• The takeaway from this data is that listings remain at very low levels and, unfortunately, I don’t expect to see substantial increases in 2018. The region is likely to remain somewhat starved for inventory for the foreseeable future.

Annual change in home sales

Home Prices

  • Because of low inventory in the fall of 2017, price growth was well above long-term averages across Western Washington. Year-over-year, average prices rose 12% to $466,726.
  • Economic vitality in the region is leading to a demand for housing that far exceeds supply. Given the relative lack of newly constructed homes—something that is unlikely to change any time soon—there will continue to be pressure on the resale market. This means home prices will rise at above-average rates in 2018.
  • Compared to the same period a year ago, price growth was most pronounced in Lewis County, where home prices were 18.8% higher than a year ago. Eleven additional counties experienced double-digit price growth as well.
  • Mortgage rates in the fourth quarter rose very modestly, but remained below the four percent barrier. Although I anticipate rates will rise in 2018, the pace will be modest. My current forecast predicts an average 30-year rate of 4.4% in 2018—still remarkably low when compared to historic averages.

Days on Market

  • The average number of days it took to sell a home in the fourth quarter dropped by eight days, compared to the same quarter of 2016.
  • King County continues to be the tightest market in Western Washington, with homes taking an average of 21 days to sell. Every county in the region saw the length of time it took to sell a home either drop or remain static relative to the same period a year ago.
  • Last quarter, it took an average of 50 days to sell a home. This is down from 58 days in the fourth quarter of 2016, but up by 7 days from the third quarter of 2017.
  • As mentioned earlier in this report, I expect inventory levels to rise modestly, which should lead to an increase in the average time it takes to sell a house. That said, with homes selling in less than two months on average, the market is nowhere near balanced.

Average Days On Market

Conclusions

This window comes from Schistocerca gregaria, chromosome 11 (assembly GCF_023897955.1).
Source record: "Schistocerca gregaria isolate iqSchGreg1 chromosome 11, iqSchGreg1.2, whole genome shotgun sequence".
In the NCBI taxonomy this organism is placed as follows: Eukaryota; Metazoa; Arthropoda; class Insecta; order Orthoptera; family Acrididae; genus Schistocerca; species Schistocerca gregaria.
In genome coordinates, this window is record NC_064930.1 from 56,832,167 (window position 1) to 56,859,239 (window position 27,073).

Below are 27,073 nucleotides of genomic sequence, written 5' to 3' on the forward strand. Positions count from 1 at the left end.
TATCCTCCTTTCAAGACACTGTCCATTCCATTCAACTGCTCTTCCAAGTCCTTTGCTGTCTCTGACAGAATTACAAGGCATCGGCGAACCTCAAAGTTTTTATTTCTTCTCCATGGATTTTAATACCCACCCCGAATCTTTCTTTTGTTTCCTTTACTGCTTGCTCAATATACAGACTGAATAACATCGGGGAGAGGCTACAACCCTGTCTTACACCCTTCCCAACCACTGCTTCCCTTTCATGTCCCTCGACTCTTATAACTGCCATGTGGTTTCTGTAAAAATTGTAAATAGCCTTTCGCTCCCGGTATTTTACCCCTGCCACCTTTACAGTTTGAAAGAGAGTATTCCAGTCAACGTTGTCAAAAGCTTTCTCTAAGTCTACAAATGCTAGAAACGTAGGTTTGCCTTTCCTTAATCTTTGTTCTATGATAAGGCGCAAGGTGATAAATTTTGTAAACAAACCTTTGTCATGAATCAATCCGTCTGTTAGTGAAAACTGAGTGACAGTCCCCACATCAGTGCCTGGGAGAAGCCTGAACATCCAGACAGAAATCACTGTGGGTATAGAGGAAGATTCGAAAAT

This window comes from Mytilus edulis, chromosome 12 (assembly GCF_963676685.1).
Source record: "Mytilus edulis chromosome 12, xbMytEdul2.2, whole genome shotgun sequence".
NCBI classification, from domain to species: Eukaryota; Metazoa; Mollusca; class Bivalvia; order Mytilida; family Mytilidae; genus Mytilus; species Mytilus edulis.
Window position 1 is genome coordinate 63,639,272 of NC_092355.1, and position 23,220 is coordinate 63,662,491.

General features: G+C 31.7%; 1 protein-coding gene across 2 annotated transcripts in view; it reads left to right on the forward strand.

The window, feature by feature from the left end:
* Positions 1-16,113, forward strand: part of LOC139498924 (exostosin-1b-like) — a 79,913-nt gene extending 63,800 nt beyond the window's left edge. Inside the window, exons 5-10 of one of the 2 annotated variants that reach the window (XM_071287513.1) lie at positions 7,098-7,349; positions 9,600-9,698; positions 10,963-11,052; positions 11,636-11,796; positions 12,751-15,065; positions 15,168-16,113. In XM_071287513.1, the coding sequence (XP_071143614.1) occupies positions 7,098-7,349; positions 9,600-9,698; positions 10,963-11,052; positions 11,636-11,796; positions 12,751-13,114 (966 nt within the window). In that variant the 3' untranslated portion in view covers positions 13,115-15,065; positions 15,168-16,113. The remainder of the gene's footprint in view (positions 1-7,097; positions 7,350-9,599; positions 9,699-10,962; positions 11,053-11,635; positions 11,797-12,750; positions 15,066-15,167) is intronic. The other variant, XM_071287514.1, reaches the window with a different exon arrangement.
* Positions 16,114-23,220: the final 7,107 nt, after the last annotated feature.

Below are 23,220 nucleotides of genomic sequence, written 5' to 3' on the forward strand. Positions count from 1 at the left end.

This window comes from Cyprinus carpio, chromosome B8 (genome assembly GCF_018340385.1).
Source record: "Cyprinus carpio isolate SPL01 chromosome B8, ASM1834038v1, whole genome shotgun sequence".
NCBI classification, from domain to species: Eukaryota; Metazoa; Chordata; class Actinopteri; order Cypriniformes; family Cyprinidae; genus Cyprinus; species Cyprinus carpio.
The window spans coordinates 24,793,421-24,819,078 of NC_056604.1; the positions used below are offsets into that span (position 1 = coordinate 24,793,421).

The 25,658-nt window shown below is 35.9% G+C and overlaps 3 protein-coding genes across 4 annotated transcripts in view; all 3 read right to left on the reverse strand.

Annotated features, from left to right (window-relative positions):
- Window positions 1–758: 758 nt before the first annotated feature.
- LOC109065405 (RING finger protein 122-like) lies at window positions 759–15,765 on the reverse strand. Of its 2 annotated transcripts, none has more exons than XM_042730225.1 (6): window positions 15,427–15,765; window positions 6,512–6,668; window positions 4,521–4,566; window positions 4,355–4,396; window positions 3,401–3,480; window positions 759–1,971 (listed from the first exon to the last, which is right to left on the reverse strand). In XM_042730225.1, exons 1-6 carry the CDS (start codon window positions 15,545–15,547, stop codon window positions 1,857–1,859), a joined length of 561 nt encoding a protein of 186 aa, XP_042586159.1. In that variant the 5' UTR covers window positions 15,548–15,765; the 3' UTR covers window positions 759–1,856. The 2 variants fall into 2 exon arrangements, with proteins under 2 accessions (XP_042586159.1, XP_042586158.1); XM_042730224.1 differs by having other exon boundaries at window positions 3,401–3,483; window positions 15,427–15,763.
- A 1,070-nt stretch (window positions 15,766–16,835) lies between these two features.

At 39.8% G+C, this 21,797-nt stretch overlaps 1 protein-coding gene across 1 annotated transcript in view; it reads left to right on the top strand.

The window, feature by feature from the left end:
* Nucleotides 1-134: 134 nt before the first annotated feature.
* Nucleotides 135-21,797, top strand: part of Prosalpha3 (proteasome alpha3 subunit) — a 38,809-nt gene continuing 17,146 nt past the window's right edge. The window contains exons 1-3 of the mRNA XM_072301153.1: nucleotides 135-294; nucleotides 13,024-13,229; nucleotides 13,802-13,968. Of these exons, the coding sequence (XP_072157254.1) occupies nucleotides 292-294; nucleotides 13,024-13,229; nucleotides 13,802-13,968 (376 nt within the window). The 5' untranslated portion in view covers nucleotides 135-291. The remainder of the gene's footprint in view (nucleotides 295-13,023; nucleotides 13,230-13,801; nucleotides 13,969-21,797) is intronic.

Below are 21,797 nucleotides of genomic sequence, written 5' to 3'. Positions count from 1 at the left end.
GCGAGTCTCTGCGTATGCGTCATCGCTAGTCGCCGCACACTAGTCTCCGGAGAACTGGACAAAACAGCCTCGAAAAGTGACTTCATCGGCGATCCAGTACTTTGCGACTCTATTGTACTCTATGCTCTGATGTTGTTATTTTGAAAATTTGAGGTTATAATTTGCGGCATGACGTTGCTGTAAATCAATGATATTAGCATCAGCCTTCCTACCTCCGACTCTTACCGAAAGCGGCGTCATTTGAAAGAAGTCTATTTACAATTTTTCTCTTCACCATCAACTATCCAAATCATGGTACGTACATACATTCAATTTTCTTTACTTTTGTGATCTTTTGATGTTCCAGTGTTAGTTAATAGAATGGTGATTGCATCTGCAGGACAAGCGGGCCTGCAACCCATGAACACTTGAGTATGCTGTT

Market SpeedometerThis speedometer reflects the state of the region’s housing market using housing inventory, price gains, home sales, interest rates, and larger economic factors. For the fourth quarter of 2017, I have left the needle at the same point as third quarter. Price growth remains robust even as sales activity slowed. 2018 is setting itself up to be another very good year for housing.

 

 

 

 

Matthew Gardner is the Chief Economist for Windermere Real Estate, specializing in residential market analysis, commercial/industrial market analysis, financial analysis, and land use and regional economics. He is the former Principal of Gardner Economics, and has more than 30 years of professional experience both in the U.S. and U.K.

 

 

 

 

 

This article originally appeared on the Windermere.com blog.


Posted on January 30, 2018 at 12:11 am
Sheri Putzke | Posted in Real Estate | Tagged , , , ,

The Gardner Report – Fourth Quarter 2017

Economic Overview

The Washington State economy added 104,600 new jobs over the past 12 months. This impressive growth rate of 3.1% is well above the national rate of 1.4%. Interestingly, the slowdown we saw through most of the second half of the year reversed in the fall, and we actually saw more robust employment growth.

Growth continues to be broad-based, with expansion in all major job sectors other than aerospace due to a slowdown at Boeing.

With job creation, the state unemployment rate stands at 4.5%, essentially indicating that the state is close to full employment. Additionally, all counties contained within this report show unemployment rates below where they were a year ago.

I expect continued economic expansion in Washington State in 2018; however, we are likely to see a modest slowdown, which is to be expected at this stage in the business cycle.

Home Sales Activity

  • There were 22,325 home sales during the final quarter of 2017. This is an increase of 3.7% over the same period in 2016.
  • Jefferson County saw sales rise the fastest relative to fourth quarter of 2016, with an impressive increase of 22.8%. Six other counties saw double-digit gains in sales. A lack of listings impacted King and Skagit Counties, where sales fell.
  • Housing inventory was down by 16.2% when compared to the fourth quarter of 2016, and down by 17.3% from last quarter. This isn’t terribly surprising since we typically see a slowdown as we enter the winter months. Pending home sales rose by 4.1% over the third quarter of 2017, suggesting that closings in the first quarter of 2018 should be robust.
  • The takeaway from this data is that listings remain at very low levels and, unfortunately, I don’t expect to see substantial increases in 2018. The region is likely to remain somewhat starved for inventory for the foreseeable future.